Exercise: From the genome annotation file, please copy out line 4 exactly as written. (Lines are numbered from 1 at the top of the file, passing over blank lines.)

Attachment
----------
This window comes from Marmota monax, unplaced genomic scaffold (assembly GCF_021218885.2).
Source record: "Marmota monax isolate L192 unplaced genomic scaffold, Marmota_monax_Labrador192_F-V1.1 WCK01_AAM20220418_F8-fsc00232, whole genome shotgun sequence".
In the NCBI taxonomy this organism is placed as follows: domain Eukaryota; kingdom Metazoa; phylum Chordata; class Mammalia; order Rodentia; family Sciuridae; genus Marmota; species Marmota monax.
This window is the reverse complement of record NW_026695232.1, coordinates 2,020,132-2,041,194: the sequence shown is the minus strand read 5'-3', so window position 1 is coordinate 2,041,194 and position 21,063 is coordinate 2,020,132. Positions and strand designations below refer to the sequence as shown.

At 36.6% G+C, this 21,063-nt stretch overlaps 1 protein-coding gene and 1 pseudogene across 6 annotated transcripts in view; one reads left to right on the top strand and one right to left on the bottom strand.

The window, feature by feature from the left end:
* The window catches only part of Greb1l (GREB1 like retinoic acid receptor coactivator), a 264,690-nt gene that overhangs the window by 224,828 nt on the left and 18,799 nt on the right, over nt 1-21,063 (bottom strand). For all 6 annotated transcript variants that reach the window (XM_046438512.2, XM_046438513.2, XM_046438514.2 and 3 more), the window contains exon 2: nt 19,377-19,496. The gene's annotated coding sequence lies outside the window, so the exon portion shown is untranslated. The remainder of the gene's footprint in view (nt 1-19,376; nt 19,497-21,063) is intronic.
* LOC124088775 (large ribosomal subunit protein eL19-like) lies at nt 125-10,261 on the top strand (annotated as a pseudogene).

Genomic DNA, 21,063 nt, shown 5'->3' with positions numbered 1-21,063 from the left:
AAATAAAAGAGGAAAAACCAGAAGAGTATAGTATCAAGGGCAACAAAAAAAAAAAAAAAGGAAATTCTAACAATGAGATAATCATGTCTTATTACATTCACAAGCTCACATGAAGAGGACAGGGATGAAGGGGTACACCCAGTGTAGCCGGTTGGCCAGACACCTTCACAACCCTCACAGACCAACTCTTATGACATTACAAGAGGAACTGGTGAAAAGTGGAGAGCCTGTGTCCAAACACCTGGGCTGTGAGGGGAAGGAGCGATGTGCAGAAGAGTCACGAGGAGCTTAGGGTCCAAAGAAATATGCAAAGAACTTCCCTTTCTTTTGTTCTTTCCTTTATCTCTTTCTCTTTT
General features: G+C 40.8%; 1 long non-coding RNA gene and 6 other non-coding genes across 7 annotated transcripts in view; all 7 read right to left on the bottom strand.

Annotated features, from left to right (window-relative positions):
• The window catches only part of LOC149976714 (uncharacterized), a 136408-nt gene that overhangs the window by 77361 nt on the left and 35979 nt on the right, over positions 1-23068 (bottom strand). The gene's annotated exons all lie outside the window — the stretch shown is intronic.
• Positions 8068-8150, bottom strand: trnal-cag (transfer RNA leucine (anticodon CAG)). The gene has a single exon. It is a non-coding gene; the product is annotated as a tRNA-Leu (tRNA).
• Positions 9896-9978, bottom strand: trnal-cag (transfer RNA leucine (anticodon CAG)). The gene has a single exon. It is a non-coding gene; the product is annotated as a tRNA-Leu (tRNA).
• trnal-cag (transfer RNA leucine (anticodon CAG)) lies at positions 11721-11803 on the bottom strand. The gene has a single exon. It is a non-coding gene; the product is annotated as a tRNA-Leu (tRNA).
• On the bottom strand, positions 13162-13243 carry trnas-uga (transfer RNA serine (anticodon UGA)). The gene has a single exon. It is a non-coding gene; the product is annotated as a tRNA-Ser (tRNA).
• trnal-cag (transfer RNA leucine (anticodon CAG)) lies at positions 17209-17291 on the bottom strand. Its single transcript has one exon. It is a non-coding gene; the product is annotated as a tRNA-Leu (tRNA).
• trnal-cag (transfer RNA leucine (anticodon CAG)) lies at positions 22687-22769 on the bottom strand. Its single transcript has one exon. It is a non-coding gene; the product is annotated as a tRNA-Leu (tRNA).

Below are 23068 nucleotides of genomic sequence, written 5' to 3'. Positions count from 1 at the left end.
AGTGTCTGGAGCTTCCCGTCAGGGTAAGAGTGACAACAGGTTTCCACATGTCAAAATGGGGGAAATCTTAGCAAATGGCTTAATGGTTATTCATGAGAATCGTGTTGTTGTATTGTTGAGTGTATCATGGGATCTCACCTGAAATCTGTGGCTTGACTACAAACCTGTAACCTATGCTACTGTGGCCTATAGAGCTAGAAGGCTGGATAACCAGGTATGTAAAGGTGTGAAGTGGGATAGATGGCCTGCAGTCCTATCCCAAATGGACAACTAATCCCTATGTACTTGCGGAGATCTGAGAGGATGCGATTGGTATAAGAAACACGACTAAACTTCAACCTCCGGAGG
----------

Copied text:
This window is the reverse complement of record NW_026695232.1, coordinates 2,020,132-2,041,194: the sequence shown is the minus strand read 5'-3', so window position 1 is coordinate 2,041,194 and position 21,063 is coordinate 2,020,132. Positions and strand designations below refer to the sequence as shown.